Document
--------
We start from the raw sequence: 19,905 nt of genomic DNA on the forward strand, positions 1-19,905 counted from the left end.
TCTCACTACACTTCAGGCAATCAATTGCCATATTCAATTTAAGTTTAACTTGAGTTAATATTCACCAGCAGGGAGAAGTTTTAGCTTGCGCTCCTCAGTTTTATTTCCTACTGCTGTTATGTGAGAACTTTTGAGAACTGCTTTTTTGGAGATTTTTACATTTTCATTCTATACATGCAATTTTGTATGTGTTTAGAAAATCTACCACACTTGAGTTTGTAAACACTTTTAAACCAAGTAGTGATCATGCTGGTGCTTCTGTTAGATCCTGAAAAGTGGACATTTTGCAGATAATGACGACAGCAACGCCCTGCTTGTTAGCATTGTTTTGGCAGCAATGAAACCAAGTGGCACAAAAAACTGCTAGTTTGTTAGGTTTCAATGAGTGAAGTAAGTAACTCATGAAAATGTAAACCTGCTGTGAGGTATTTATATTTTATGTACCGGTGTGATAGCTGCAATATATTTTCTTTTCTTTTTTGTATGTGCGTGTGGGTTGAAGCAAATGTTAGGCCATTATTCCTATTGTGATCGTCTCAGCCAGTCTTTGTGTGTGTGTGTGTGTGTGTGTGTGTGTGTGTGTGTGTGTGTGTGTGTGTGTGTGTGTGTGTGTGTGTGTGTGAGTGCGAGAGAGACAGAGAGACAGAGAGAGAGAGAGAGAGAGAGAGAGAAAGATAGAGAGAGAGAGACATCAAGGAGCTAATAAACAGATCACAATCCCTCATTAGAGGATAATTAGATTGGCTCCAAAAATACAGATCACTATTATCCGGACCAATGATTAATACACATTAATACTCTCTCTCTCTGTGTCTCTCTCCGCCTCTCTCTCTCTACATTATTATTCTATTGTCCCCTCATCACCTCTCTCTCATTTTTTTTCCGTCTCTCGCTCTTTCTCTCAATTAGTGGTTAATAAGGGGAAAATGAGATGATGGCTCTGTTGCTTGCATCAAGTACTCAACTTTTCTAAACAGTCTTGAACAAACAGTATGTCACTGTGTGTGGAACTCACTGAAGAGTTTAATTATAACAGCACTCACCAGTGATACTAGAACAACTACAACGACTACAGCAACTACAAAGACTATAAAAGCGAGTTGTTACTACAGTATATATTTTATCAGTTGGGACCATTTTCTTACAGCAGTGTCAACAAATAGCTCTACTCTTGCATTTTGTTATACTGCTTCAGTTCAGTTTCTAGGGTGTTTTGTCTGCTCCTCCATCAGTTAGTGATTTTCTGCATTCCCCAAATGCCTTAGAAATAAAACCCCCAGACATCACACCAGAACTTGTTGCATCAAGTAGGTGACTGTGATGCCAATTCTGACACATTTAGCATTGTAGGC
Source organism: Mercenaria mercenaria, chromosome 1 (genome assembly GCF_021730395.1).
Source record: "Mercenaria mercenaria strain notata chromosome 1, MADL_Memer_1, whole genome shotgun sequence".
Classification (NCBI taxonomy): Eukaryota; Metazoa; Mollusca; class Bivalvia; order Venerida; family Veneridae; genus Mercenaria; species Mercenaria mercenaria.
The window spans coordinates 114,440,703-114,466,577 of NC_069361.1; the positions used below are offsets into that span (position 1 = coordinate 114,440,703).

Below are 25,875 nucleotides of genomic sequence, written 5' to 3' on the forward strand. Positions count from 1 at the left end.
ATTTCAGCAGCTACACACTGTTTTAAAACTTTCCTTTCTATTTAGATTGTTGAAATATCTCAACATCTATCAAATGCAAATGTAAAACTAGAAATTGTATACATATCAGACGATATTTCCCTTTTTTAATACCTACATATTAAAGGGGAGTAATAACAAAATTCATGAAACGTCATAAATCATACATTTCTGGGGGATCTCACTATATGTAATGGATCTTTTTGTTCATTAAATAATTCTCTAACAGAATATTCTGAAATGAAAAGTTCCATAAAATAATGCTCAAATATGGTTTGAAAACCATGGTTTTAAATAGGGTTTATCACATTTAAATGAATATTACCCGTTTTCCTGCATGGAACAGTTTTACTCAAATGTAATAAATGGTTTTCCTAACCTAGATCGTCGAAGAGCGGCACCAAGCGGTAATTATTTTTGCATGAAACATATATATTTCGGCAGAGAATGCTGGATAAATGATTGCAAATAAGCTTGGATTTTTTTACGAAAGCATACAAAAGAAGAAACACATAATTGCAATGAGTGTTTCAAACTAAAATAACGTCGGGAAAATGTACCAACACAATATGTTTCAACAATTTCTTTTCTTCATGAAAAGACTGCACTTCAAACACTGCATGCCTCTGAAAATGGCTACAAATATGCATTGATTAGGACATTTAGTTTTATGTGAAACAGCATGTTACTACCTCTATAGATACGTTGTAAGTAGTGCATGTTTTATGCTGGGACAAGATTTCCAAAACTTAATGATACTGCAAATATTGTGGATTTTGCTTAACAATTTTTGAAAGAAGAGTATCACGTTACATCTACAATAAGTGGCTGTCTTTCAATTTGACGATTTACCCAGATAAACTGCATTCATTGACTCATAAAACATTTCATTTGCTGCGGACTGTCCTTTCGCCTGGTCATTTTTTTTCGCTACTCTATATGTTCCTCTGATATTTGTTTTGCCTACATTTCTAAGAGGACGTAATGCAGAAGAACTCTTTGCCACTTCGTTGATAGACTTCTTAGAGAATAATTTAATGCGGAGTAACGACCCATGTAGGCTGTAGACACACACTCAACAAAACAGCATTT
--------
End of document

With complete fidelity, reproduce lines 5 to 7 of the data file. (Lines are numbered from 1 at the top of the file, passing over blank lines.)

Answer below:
Classification (NCBI taxonomy): Eukaryota; Metazoa; Mollusca; class Bivalvia; order Venerida; family Veneridae; genus Mercenaria; species Mercenaria mercenaria.
The window spans coordinates 114,440,703-114,466,577 of NC_069361.1; the positions used below are offsets into that span (position 1 = coordinate 114,440,703).

Below are 25,875 nucleotides of genomic sequence, written 5' to 3' on the forward strand. Positions count from 1 at the left end.